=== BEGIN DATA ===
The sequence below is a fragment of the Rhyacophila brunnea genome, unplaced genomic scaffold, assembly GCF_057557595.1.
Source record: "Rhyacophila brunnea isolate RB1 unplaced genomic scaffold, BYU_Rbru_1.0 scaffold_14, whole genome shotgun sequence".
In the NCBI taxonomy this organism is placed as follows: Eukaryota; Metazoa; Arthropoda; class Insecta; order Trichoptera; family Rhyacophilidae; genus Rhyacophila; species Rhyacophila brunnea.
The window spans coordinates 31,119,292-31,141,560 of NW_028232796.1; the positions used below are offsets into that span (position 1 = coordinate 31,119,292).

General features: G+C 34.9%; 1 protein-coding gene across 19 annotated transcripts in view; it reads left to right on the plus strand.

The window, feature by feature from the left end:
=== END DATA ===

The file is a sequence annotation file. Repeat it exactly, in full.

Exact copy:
The sequence below is a fragment of the Rhyacophila brunnea genome, unplaced genomic scaffold, assembly GCF_057557595.1.
Source record: "Rhyacophila brunnea isolate RB1 unplaced genomic scaffold, BYU_Rbru_1.0 scaffold_14, whole genome shotgun sequence".
In the NCBI taxonomy this organism is placed as follows: Eukaryota; Metazoa; Arthropoda; class Insecta; order Trichoptera; family Rhyacophilidae; genus Rhyacophila; species Rhyacophila brunnea.
The window spans coordinates 31,119,292-31,141,560 of NW_028232796.1; the positions used below are offsets into that span (position 1 = coordinate 31,119,292).

General features: G+C 34.9%; 1 protein-coding gene across 19 annotated transcripts in view; it reads left to right on the plus strand.

The window, feature by feature from the left end: